Also when she's involved in some toy/activity say "Mommy has to go potty, I'll be back in 1 minute" (or whatever) and then go. She may cry, she may follow you (she will probably do both). Just do what you need to do then pop back in happy and upbeat and say "see! Mama's back!" and go back to playing. The more you stick to being consistent about being gone for short periods the more she'll come to understand that it's temporary. The tricky part for me was to not get distracted while I was in the bathroom and decide to go sort the laundry or wipe down the tub or whatever. I had to pee and get back to the kiddo asap. 

 

 

another option would be to bring her with you (into the laundry room, bathroom, kitchen, ect) and sit her down with something to play with. 
 
Also, I very clearly remember reading in one of the Dr. Sears parenting books that "if mama ain't happy" something needs to change. Sometimes it IS mom's outlook on a situation but in this situation I think the baby needs to understand that she cannot be carried all the time. 

 

IT DOES GET BETTER!! 

 


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#12 of 16 Old 12-09-2011, 10:37 AM
 
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I got pregnant when DD was 13 months old, and she did the exact same thing for the first three months I was pregnant. I thought I might die. She was walking and running, and I just couldnt understand WHY she wanted to be held. Maybe its not the best solution, but I just eventually told her "No, mommy is going to the bathroom. No, mommy is washing dishes. No, mommy is folding clothes" I have a pouch sling and did carry her on my hip a lot, but as your belly grows you dont WANT to carry another baby all day long. One thing that really helped was getting her socializing with other kid more often. She really seemed to need more interaction that I was able to give her, so we made more playdates and went to playgroup more often. Now, at 20 months, she really only wants to be held if she's tired. I wish she would let me hold her and cuddle, but she just wants to go, go , go all the time.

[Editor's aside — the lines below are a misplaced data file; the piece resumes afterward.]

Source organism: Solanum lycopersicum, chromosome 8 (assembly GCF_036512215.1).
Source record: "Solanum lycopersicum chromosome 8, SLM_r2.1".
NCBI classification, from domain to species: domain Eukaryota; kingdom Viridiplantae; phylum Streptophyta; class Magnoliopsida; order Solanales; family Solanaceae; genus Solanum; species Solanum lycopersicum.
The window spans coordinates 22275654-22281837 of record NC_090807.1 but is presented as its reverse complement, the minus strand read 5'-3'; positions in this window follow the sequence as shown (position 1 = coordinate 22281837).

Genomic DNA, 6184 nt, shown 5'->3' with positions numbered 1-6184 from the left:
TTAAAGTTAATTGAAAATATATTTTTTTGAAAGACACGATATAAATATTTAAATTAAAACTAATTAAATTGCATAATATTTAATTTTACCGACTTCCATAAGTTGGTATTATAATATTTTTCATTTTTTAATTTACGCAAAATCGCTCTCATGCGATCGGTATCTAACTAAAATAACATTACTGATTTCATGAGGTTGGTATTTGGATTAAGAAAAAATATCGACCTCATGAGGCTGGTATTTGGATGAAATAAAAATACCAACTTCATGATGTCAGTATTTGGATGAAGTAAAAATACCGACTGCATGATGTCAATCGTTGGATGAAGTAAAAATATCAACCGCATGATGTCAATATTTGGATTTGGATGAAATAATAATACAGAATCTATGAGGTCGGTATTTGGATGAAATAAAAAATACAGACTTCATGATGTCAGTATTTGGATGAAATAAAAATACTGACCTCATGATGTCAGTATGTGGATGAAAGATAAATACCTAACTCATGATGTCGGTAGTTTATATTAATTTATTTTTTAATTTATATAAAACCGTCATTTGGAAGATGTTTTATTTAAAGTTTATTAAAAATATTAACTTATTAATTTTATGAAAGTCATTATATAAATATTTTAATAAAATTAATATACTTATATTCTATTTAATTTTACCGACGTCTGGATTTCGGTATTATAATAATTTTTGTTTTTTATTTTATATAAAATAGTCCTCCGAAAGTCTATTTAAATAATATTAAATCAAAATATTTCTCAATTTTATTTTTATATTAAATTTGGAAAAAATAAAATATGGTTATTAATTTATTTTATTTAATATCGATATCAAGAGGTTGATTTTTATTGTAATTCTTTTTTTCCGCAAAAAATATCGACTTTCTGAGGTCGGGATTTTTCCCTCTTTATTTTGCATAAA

I'm in my third trimester now, and I still look back at those first 12 weeks and all I can think about is how awful and miserable it was. I was SO tired and just wanted to be left alone. hug.gif It will pass. Dont feel obligated to hold her all the time.

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#13 of 16 Old 12-09-2011, 10:40 AM
 
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I got pregnant when DD was 13 months old, and she did the exact same thing for the first three months I was pregnant. I thought I might die. She was walking and running, and I just couldnt understand WHY she wanted to be held. Maybe its not the best solution, but I just eventually told her "No, mommy is going to the bathroom. No, mommy is washing dishes. No, mommy is folding clothes" I have a pouch sling and did carry her on my hip a lot, but as your belly grows you dont WANT to carry another baby all day long. One thing that really helped was getting her socializing with other kid more often. She really seemed to need more interaction that I was able to give her, so we made more playdates and went to playgroup more often. Now, at 20 months, she really only wants to be held if she's tired. I wish she would let me hold her and cuddle, but she just wants to go, go , go all the time.

I'm in my third trimester now, and I still look back at those first 12 weeks and all I can think about is how awful and miserable it was. I was SO tired and just wanted to be left alone. hug.gif It will pass. Dont feel obligated to hold her all the time.

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Adaline love.gif (3/20/10), and Charlie brokenheart.gif (1/26/12- 4/10/12) and our identical  rainbow1284.gif  twins Callie and Wendy (01/04/13)

SIDS happens. 

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#14 of 16 Old 12-10-2011, 06:28 AM
 
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My son was a lot like that when he was a baby, and it was very, very challenging when I became pregnant with dd- he was about 16 months old. In hindsight, I wish I had laid down more consistent guidelines and boundaries. I was so afraid of damaging our attachment that I basically carried and nursed him on demand until dd was born, and then it was a HUGE shock for him to have to "share" me and dh with his sister.